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-   -   For the love of English 3 speeds... (https://www.bikeforums.net/showthread.php?t=623699)

kingsting 09-16-10 05:12 PM

How about a chrome Raleigh "Boss Bike"?

http://i178.photobucket.com/albums/w...g/IMG_0206.jpg

http://i178.photobucket.com/albums/w...g/IMG_0207.jpg

It's only a single speed but it is English and appears to be a DL-1 variant. It has rod brakes, rear carrier, full chaincase, Dunlop 26 x 2.0 balloon tires (tyres), a B-33 saddle, heavy rear dropstand, and it's ALL chrome.

I've posted this on some forums before and nobody has been able to positively ID what model this is. I'm guessing it's early to mid-60's vintage. It has two serial numbers (one on the seat lug and one on the side of seat tube.) and neither appear on any of the charts. No date codes on the hubs either. This may have been for the South African market although it has a Nottingham headbadge.

http://i178.photobucket.com/albums/w.../Raleigh20.jpg

it gets a lot of attention at car shows too. :)
http://i178.photobucket.com/albums/w...iraleigh-1.jpg

noglider 09-16-10 07:37 PM

Wow, Kingsting. I think you should get a different bike tray, the kind that lets you mount the bike upside down. Then the setup will look like you can flip it and carry the car on the bike.

greengage 09-16-10 09:01 PM

Holy cow, that's cool--and so's the Mini...

mickey85 09-16-10 09:10 PM

So, kingsting, which is heavier? :lol:

Andrew F 09-16-10 09:15 PM

What keeps the car from laying over on it's side? All jesting aside, cool mini.

AL NZ 09-17-10 04:14 AM

Kingsting,
in one of life's random twists, you have just blown me out of the water.
i have recently returned to NZ after a year in UK. I have 2 choice Raleighs following me in a container (1955 Sports, and 1939 loop frame).
Just 24 hours ago I saw this for sale in my home town,

http://www.trademe.co.nz/a.aspx?id=317636872

and i thought it a bitser. With the separate seat stays I judged it an old 28" wheeler that someone had put later 26" Westwoods and fat tyres on.

Then, chrome aside, from the other side of Planet Raleigh I saw your post - the two appear to be the same model, but what that model is I know not .

Can anyone Shed the Light?

kingsting 09-17-10 06:34 AM


Originally Posted by AL NZ (Post 11478950)
Kingsting,
in one of life's random twists, you have just blown me out of the water.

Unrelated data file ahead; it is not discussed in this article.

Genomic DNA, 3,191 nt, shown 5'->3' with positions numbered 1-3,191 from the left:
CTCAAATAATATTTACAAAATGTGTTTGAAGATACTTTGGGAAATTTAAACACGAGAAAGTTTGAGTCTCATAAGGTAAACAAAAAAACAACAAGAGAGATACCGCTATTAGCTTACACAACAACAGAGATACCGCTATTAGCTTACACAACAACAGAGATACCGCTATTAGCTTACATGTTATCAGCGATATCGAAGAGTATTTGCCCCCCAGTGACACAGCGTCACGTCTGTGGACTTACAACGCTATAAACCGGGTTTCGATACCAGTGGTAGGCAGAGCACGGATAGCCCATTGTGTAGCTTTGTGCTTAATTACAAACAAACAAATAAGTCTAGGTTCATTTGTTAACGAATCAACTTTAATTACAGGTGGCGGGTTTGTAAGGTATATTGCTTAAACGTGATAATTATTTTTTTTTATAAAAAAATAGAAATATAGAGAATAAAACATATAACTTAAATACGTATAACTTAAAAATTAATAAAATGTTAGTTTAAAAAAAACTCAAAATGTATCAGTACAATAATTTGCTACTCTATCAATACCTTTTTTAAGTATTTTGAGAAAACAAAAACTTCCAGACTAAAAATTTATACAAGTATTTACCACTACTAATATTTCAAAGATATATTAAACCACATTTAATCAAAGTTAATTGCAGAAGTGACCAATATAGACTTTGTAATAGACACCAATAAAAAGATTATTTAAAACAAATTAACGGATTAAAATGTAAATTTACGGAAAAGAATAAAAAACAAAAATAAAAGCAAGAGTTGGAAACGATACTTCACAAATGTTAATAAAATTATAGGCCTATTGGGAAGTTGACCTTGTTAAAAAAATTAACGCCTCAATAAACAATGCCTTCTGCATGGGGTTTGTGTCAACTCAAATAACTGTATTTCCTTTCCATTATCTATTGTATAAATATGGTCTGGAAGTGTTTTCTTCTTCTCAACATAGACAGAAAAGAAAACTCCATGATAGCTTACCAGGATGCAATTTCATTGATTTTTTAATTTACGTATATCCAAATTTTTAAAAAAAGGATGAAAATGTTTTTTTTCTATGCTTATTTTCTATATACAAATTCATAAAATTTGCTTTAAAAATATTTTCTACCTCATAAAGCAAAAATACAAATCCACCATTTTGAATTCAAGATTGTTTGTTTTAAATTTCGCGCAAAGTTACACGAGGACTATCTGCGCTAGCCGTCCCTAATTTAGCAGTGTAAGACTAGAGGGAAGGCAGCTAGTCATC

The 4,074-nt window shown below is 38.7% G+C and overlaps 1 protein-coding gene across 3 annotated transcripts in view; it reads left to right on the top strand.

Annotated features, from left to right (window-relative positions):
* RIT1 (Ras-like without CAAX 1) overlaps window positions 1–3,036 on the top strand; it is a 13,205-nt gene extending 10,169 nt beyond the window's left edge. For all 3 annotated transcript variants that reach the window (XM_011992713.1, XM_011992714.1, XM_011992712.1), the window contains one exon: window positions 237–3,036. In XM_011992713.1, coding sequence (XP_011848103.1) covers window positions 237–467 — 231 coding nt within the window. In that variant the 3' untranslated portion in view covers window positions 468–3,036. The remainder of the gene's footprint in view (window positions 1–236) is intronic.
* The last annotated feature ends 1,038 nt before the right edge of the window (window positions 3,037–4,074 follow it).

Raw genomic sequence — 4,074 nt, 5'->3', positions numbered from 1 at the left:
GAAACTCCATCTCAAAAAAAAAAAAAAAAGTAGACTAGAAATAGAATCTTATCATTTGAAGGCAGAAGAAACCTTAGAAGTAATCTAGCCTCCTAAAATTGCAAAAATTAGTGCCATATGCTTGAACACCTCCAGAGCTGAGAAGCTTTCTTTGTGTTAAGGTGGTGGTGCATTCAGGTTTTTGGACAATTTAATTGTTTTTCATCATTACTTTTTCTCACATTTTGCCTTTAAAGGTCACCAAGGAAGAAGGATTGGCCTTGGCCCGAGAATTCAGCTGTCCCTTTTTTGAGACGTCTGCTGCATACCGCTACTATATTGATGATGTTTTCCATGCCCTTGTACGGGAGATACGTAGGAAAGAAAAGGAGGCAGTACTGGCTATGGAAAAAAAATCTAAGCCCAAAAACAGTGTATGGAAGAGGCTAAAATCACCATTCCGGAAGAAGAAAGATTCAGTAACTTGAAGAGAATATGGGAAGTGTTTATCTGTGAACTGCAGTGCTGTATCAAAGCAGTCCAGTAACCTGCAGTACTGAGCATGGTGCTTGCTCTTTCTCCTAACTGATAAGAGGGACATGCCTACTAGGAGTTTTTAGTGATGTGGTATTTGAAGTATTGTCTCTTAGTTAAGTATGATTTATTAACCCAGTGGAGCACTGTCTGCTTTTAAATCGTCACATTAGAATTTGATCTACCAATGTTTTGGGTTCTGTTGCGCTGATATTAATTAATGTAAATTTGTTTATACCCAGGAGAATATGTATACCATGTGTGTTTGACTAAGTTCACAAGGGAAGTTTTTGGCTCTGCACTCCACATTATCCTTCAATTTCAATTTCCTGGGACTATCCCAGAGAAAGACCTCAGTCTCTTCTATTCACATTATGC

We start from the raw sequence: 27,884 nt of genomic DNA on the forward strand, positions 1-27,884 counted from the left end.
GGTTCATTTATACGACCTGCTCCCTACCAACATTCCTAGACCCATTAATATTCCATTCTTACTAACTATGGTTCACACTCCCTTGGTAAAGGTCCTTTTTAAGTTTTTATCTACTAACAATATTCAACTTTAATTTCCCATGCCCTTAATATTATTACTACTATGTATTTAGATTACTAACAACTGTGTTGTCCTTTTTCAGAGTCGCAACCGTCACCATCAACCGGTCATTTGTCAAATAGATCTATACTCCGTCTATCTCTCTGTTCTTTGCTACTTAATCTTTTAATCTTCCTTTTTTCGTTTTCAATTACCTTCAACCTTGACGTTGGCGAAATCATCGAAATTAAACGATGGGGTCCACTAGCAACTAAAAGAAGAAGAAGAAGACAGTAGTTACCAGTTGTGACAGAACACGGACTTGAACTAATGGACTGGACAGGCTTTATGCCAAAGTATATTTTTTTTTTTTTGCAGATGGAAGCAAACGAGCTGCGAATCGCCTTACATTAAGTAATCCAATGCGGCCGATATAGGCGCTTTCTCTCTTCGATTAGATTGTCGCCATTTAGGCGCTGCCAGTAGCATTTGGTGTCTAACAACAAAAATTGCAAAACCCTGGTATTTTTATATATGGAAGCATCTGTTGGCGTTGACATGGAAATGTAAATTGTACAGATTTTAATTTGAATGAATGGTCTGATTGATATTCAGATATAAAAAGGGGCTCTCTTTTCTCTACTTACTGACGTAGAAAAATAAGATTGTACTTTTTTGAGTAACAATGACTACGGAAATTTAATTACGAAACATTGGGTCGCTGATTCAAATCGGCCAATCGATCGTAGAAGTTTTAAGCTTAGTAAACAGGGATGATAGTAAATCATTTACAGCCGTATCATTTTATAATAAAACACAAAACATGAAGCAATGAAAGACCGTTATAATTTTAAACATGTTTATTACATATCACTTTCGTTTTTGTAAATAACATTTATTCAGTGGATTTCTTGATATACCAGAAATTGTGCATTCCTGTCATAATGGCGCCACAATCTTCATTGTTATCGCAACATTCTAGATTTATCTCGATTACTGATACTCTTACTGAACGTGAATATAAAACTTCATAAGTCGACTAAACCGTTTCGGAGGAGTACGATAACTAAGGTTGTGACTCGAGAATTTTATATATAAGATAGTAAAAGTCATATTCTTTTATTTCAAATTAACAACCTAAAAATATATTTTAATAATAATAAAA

i have recently returned to NZ after a year in UK. I have 2 choice Raleighs following me in a container (1955 Sports, and 1939 loop frame).
Just 24 hours ago I saw this for sale in my home town,

http://www.trademe.co.nz/a.aspx?id=317636872

and i thought it a bitser. With the separate seat stays I judged it an old 28" wheeler that someone had put later 26" Westwoods and fat tyres on.

Then, chrome aside, from the other side of Planet Raleigh I saw your post - the two appear to be the same model, but what that model is I know not .

Can anyone Shed the Light?

Hey! A New Zealand guy on the forums! :thumb: You probably recognized my Mini. ;) It came from New Zealand originally and it still has the original dealer sticker in the rear window. I'll have to go look at it tonight and see what town it came from... I think the dealership was John King cars LTD...

Anyway... Back to the bike you found. The frame and wheels definitely look to be the same as mine, however - it looks to be a lower end model with a hockeystick chainguard and mattress saddle. It also appears to be older judging from the black reflector housing.
After a so-called expert told me that this bike was something that someone made out of a DL-1, I measured my frame and compared it to my Dawn and DL-1. The dimensions are different so this is a model of it's own.
I found a few short articles that mention the balloon tire roadsters and that they were mostly for the South African market.

SouthernGothic 09-17-10 02:36 PM

1 Attachment(s)
http://bikeforums.net/attachment.php...hmentid=170179
I cannot believe it has been a year and a half since I last signed in on the forum.
This is my pride and joy. 1970 Raleigh DL1 and 40 years old this year of which ten have been with me. It is my daily ride and now my only bicycle. I am soon to replace the original Brooks B72 saddle with a more plush Brooks B135.
Of all the modern and vintage bicycles I have owned through the years, this one has been the most reliable, easiest to maintain and easiest to fix.

AL NZ 09-19-10 03:29 AM


Originally Posted by kingsting (Post 11479190)
Hey! A New Zealand guy on the forums! :thumb: You probably recognized my Mini. ;) It came from New Zealand originally and it still has the original dealer sticker in the rear window. I'll have to go look at it tonight and see what town it came from... I think the dealership was John King cars LTD...

Anyway... Back to the bike you found. The frame and wheels definitely look to be the same as mine, however - it looks to be a lower end model with a hockeystick chainguard and mattress saddle. It also appears to be older judging from the black reflector housing.
After a so-called expert told me that this bike was something that someone made out of a DL-1, I measured my frame and compared it to my Dawn and DL-1. The dimensions are different so this is a model of it's own.
I found a few short articles that mention the balloon tire roadsters and that they were mostly for the South African market.

... and along comes another one for sale in NZ

http://www.trademe.co.nz/Sports/Cycl...-317335706.htm

..a bit like buses, 2 or 3 come at once.
Does anyone know what this model is?

jedge76 09-20-10 04:49 PM

What kinds of maintenance items would be atop your guys' lists if you were unsure of the maintenance record of the 3-speed Raleigh you just acquired. I was thinking of looking into the repacking the bottom bracket, flushing the SA hub and refilling w/ 10W30. What about the front hub? Repack? Anything else that comes to all of you English bike owners?

wahoonc 09-20-10 05:06 PM